Bataireacht – Irish stick
Tuesdays 7 – 9PM Bronson Centre
Instructors: Máistir Pionsa Maxime Chouinard, Callum Carmichael
Bataireacht is an Irish word that can be roughly translated to “stick fighting”. It is difficult to say when this martial art appeared, but certain clues indicate it might be linked to axe fighting as it was practiced in Ireland in the 12th century. It starts to be documented in details in the 18th century, and by the 19th century the Irish became renowned as experts in stick fighting. Masters taught their art travelling the country and even established schools. By the 1900s, bataireacht was pushed out of Irish life and culture, but the practice remained within certain families.
Bataireacht uses the shillelagh, a type of forward weighted stick that could double as a walking staff. It became a staple of Irish culture, and blackthorn shillelaghs are still made in Ireland today.
The style that we teach is called Antrim Bata, as it was practiced within that county and preserved by the Ramsey family up to recent times. The style contains techniques that deal with long, medium and close range, and even contained unarmed and grappling techniques.
Students are introduced first to the basics of footwork, guards and strikes, before moving on to more complex techniques and combinations. Drills are practiced with hardwood or rattan sticks, while contact drills and sparring are done with rattan and protective equipment.
By it’s nature, this is a style that is useable for modern self defense. Classes are focused on single opponents, but also fighting in groups or in outnumbered situations. Contrary to our other styles, bataireacht does not have a competitive component.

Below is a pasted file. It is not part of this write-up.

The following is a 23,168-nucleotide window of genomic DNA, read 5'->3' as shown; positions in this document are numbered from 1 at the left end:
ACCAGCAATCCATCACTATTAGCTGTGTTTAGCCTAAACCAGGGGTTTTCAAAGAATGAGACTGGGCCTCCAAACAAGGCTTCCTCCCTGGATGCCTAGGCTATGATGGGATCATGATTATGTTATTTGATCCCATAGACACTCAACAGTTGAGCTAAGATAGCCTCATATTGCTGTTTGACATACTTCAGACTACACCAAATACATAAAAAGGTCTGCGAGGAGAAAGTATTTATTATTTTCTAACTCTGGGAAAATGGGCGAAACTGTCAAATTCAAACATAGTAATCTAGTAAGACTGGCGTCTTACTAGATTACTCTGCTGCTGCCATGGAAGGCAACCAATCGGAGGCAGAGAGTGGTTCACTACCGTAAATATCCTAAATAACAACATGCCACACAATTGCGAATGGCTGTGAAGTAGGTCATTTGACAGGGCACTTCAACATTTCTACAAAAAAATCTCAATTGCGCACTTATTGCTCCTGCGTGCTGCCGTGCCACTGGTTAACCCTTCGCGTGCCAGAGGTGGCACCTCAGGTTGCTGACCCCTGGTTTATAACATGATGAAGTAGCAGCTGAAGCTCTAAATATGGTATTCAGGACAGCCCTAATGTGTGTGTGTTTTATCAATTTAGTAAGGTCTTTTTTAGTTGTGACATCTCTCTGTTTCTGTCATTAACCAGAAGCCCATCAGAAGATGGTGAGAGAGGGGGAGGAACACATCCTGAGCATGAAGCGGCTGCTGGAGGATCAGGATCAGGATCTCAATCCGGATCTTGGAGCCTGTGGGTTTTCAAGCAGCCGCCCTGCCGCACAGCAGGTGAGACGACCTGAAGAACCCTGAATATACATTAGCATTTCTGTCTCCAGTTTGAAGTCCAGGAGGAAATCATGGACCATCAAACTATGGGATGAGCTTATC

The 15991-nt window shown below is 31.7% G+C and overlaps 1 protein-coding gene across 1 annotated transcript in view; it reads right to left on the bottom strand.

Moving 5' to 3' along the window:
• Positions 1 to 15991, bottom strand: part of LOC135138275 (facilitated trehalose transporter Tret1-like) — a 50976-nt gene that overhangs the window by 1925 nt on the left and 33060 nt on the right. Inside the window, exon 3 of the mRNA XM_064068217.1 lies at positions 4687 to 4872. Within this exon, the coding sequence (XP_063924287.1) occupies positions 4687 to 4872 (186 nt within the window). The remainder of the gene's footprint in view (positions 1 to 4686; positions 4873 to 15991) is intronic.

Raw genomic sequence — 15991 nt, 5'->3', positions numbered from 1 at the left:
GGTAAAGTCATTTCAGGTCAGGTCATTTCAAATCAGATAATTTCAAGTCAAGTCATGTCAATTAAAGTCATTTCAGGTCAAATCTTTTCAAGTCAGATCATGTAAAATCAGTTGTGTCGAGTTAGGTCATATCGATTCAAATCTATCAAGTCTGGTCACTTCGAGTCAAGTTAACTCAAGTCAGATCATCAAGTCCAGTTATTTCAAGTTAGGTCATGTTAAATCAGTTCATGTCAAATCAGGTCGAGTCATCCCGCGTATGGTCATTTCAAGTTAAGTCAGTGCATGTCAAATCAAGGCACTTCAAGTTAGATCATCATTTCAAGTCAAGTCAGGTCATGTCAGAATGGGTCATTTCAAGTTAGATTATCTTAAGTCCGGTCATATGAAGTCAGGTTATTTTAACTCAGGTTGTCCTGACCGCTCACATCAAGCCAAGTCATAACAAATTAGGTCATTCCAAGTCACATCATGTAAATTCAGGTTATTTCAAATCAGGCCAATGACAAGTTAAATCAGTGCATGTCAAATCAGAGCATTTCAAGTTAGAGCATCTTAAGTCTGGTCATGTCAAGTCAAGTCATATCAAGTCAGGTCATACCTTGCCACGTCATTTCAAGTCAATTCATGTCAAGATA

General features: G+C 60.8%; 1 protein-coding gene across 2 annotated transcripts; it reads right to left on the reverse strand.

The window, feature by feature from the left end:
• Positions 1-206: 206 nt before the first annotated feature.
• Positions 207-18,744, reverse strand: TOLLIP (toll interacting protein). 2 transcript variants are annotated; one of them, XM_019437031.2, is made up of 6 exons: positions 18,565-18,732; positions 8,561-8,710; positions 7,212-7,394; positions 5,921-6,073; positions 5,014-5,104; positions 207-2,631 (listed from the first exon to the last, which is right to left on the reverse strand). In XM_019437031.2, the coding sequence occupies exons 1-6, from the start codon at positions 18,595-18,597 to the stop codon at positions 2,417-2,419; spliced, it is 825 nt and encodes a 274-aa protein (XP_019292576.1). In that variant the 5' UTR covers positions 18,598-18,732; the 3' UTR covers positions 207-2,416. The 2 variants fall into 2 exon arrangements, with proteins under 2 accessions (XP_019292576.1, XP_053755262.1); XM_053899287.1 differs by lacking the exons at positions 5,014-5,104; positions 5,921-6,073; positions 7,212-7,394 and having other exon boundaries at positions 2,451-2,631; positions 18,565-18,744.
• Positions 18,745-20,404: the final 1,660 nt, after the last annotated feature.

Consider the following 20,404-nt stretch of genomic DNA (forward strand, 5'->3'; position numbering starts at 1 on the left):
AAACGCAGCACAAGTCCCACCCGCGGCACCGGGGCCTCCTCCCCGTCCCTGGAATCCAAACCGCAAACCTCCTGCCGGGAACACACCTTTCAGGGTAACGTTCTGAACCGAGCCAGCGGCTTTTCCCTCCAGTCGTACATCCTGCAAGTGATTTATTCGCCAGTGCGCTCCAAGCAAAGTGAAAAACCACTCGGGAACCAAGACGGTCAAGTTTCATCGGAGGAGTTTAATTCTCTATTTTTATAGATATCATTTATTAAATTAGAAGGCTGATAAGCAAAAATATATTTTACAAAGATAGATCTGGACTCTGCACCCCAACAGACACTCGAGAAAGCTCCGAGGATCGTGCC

Sabre – Broadsword
Thursdays 7 – 9PM Bronson Centre
Instructors: Maxime Chouinard, Callum Carmichael
Sabre and broadsword refers to the swords carried from the late 17th century to the early 1900s. Mostly carried by infantry and cavalry, they were the subject of hundreds of manuals published in many different languages. The same method carried over to different types of one handed swords ranging from curved cavalry sabres to Scottish broadswords, and most of the principles can even be applied to other weapons such as the walking stick, the two handed staff, the knife or the bayonet.
Historical sabre differs from modern fencing mostly in the rules and equipment used. In modern sabre, hits to the legs are ignored, while they are valid in historical fencing. We also use training simulators that are faithful to actual swords of the time.
In our classes, we take an holistic approach to the subject. We study many different manuals, mostly from French and British sources such as Rondelle, André, Billès, Angelo, Page and Valville. This system of fencing is very fast and focuses on finding or creating openings in the opponent’s guard while covering one’s own.
The classes are given as an adjunct to Bataireacht, and follow a similar model. The student is first introduced to footwork, guards, cuts and thrusts. Most of the curriculum is practiced with a partner with the aim of building strong reflexes and the ability to read distance and recognize opportunities.